Fishmongers’ Hall: Usman Khan was lawfully killed by police

Still from a video clip showing Usman Khan praising Learning Together

Met Police

A convicted terrorist who was shot by police following the Fishmongers’ Hall attack was lawfully killed, an inquest jury has found.

Usman Khan fatally stabbed Jack Merritt and Saskia Jones during a prisoner rehabilitation conference at the London venue on 29 November 2019.

He was chased from the hall on to London Bridge by three men, before being shot at 20 times by armed police.

The inquest heard police feared Khan might detonate a suicide belt.

John Crilly, Steve Gallant and Darryn Frost

Met Police

Six police officers from the Met and City of London fired 20 times at Khan, including 18 shots in a 90-second period.

They had been sanctioned to carry out a so-called “critical shot” amid fears he was about to detonate his device. It turned out to be a fake.

Twelve of the 20 bullets hit Khan. A forensic pathologist gave the cause of death as haemorrhage due to multiple gunshot wounds to the chest and abdomen.

Fake suicide vest

Met Police

The post-mortem examination also showed several other injuries, including from a narwhal tusk taken from the wall of Fishmongers’ Hall by those who tried to thwart Khan.

One tusk jab had nearly killed him, passing within a centimetre of the carotid artery and jugular vein, the inquest heard.

The first team of firearms officers from the City of London Police had arrived seconds after Khan was pursued out of Fishmongers’ Hall to find a mêlée on London Bridge. As they tried to take control of Khan, he said to one of them: “I’ve got a bomb.”

The officer – named only as YX99 in the inquest to protect his identity – then realised Khan had some sort of belt with wires around his waist. As soon as he could do so safely, he opened fire twice.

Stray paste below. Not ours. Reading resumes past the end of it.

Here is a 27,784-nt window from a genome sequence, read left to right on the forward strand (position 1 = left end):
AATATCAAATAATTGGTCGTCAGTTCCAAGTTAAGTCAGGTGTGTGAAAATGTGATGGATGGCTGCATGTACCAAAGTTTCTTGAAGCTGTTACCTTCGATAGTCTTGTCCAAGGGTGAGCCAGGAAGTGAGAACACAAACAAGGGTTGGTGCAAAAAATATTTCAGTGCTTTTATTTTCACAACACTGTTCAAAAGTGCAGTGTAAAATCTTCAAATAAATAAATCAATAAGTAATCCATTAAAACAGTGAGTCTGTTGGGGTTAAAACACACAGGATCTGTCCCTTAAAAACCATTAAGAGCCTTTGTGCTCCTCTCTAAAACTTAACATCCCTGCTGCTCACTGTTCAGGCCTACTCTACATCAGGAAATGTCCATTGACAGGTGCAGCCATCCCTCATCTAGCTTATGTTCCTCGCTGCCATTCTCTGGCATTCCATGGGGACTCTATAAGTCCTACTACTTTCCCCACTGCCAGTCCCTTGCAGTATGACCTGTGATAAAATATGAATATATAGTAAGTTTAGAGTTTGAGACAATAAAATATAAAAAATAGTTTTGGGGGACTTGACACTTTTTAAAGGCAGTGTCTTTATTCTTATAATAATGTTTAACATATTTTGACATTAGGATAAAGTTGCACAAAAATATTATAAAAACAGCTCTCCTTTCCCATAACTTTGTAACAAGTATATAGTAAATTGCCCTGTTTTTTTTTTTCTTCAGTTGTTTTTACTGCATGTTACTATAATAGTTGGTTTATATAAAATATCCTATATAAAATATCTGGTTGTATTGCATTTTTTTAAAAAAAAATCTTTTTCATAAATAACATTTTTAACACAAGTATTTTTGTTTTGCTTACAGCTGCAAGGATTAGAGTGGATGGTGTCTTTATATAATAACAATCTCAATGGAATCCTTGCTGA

Saskia Jones and Jack Merritt

Met Police

“Literally the first second the shot became available, I took it,” YX99 told the inquest, “to save myself and to try and save the people around me.”

Jurors at London’s Guildhall concluded that Khan had been lawfully killed by anonymous police officers.

They were directed to return a short-form conclusion of lawful killing by coroner Mark Lucraft QC on the grounds that each of the officers who shot Khan believed it was necessary to do so to protect themselves and others.

Map showing location of incident at London Bridge

In a longer, narrative conclusion, the jury said that when the police shot Khan dead, the officers “believed he was trying to find a trigger” on a suicide vest, and that when they opened fire, they feared Khan was moving to detonate the device.

The coroner Mark Lucraft QC praised the work of Ms Jones and Mr Merritt, whose lives were “tragically cut short” by Khan. The standard of first aid performed on the day could not be faulted, he added.

He further praised the efforts of the three people who showed “great bravery” in chasing Khan out of Fishmongers’ Hall.

Khan had been released 11 months before the killings despite being viewed as an “influential” inmate who mixed with high-profile terrorists.

A Court of Appeal ruling meant Khan, from Stafford, had to be automatically released on licence from prison, with the Parole Board having no say as to whether he was safe to be freed.

Upon his release, Khan was assessed as being more dangerous than when he went into prison, and there was seen to be an imminent risk of him causing serious harm to the public.

Met Police Assistant Commissioner Neil Basu said he would await the coroner’s Prevention of Future Deaths report and praised the “heroic” speed and professionalism of his officers.

“But my final words are reserved for Jack and Saskia,” he said. “They were two wonderful and talented young people who already achieved so much in their lives, which were tragically cut short.

“My thoughts and the thoughts of everyone in policing are with the friends, families and loved ones of Jack and Saskia, and they are with everyone who was injured, traumatised or affected by this attack.”

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